I do wish I could feel your dough and smell it and taste the finished result. Bread making is so much about feel.

      • That was my John’s wish also, after the funeral mass and burial we retired to a local pub and fed some 150 people with a typical Wisconsin fish fry, with, of course, a keg of Wisconsin’s Spotted Cow beer. John loved his fish fries, I think he would’ve approved.

  3. Super windy down here too! Gosh, I’m not a big pizza eater, but Our John’s pizza looks absolutely delicious!!!
    Oh, the mama duck sitting the nest that you suggested I cover so the giant males couldn’t stomp around on her…, well, after sitting the nest for almost 7 weeks, hatched out 13 ducklings!!! We had really just about given up on her, and were going to get rid of the eggs this weekend, as my research said ducks hatched out in a month! So, we were delighted to see her 13 babies!!! 🙂 🙂 🙂

      • I am not sure what a snake shift pen is Celi. But, she has them out and they are all staying close to her. So all day they roam around with her, and at night they go back in to the duck area that has a house and shelter. When I let them out this morning the ducklings were zipping around among the other big ducks, so it looks like all is well. 🤞🤞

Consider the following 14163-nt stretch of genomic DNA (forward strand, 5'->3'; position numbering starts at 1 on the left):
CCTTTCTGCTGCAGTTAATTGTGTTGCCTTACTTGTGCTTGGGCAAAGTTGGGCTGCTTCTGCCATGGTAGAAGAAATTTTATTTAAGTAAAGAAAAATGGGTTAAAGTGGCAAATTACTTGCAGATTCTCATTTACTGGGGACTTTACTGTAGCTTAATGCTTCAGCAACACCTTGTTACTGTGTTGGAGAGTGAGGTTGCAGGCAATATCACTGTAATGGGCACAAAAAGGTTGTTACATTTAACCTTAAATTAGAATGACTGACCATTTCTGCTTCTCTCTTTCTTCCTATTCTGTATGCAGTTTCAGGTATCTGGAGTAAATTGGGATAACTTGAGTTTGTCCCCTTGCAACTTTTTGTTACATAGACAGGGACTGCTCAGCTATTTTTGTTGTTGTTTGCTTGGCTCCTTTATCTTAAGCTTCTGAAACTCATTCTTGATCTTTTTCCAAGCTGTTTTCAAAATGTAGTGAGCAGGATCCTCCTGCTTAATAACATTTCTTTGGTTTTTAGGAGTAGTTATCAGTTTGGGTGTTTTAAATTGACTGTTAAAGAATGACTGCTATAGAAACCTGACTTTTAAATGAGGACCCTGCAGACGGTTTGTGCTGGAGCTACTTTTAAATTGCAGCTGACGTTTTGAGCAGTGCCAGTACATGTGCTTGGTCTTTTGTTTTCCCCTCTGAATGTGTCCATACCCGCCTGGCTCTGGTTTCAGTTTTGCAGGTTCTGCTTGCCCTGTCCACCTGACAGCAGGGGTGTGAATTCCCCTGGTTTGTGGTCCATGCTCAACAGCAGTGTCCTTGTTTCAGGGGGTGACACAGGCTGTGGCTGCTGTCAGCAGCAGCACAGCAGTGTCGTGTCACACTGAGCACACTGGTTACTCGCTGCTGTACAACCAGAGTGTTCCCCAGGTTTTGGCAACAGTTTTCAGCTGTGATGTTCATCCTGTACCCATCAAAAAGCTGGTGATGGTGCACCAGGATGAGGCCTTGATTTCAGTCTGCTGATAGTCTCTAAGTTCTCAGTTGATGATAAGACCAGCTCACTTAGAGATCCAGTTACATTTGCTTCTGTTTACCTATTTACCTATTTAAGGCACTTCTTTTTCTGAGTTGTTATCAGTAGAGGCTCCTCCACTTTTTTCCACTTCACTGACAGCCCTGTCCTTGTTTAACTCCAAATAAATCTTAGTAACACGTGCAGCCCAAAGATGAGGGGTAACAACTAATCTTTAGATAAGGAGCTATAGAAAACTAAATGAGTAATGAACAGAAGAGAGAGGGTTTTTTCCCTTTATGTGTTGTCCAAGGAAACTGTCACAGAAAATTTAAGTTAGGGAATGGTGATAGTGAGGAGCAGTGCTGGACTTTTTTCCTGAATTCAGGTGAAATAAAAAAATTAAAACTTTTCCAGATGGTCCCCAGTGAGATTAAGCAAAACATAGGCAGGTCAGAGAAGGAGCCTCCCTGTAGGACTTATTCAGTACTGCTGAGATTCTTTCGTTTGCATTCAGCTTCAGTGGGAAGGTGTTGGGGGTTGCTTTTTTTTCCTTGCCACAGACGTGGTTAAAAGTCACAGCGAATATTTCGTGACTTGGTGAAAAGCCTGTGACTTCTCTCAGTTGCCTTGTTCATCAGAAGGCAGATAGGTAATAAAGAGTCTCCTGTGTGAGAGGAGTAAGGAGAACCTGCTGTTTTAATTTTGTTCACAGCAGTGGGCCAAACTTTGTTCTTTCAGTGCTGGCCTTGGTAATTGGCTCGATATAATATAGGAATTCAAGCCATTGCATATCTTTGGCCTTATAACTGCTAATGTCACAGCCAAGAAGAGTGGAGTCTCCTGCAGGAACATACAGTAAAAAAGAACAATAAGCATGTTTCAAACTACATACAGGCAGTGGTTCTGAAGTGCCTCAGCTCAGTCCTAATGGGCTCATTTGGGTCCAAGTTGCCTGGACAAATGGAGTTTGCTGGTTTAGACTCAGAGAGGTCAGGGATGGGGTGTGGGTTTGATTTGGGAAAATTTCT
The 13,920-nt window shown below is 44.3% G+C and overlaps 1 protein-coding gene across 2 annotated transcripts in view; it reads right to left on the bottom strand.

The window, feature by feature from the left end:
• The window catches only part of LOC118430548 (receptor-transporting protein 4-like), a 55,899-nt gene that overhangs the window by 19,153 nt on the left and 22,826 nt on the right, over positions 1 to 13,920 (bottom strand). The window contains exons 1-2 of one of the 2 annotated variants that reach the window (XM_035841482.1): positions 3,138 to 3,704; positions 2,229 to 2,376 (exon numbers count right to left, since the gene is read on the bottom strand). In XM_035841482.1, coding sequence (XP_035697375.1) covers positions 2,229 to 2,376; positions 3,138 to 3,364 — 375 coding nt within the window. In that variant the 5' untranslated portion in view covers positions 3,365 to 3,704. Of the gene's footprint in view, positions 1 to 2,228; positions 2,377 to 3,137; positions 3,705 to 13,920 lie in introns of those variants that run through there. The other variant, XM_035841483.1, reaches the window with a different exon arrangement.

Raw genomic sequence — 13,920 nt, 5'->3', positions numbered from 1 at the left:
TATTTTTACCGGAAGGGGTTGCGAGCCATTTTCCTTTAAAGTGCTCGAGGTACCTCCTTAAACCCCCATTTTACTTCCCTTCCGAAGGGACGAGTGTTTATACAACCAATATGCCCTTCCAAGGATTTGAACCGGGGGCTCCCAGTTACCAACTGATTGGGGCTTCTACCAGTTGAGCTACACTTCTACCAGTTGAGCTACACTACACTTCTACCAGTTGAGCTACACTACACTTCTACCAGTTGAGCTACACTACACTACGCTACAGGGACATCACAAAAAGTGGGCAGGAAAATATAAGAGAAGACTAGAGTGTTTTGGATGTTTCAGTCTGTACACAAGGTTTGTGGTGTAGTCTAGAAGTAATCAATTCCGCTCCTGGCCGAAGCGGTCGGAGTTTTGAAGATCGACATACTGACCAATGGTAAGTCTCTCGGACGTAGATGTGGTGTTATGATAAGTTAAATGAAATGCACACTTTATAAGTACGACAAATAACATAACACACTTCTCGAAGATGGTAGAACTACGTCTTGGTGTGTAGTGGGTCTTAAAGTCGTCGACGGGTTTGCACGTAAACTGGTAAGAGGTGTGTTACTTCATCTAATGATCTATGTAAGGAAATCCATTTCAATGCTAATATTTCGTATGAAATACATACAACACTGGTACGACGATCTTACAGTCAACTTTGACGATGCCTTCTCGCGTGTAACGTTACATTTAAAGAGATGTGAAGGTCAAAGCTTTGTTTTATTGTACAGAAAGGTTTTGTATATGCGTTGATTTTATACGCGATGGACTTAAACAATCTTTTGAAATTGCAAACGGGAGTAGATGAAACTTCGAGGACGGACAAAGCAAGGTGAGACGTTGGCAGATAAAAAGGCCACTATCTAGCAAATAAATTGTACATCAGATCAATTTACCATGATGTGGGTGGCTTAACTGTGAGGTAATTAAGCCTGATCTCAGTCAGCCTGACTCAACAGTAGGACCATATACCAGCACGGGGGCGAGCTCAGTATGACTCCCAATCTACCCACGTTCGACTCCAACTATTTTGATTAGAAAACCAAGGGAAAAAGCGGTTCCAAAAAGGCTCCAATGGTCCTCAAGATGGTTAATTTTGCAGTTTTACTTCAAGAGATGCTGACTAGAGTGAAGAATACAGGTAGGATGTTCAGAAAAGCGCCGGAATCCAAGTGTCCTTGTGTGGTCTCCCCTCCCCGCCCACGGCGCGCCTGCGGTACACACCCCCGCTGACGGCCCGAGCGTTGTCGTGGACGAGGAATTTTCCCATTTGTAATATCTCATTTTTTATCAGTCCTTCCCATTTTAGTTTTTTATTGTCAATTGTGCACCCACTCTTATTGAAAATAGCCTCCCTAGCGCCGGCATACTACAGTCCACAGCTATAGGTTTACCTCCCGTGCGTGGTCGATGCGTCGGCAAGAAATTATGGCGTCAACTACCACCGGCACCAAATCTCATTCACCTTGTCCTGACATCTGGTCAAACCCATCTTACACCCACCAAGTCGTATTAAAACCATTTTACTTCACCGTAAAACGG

4. I think I read somewhere that a wake was called that they wanted to make sure the people they were burying were really dead. Not in a coma or something — also why the concept of having bell built into coffins during epidemics. My brother calls it show and tell – dress dead up and tell stories about them. He is pretty close to the truth there.
    I like calling the new pigs the “thistle eaters” rather than “the uglies” — I have never met a piglet that wasn’t adorable!
    Supposed to be 71 here today in SE Mn — glad to see spring coming.

  5. look on del’s back for small lumps, that may be warbles, bott fly larva, they eat their way out of cows backs when weather warms up, driving cows crazy.
    I don’t know of any organic treatment for them

  6. The wind makes the goats crazy, too. It seems to wind them up into a frenzy. Not good for Del, though! Although Ron’s comment about the bott fly larvae is kinda creepy. Hope it’s not that!

  7. I was 70 before I learned it’s the wind that keeps the clouds from falling.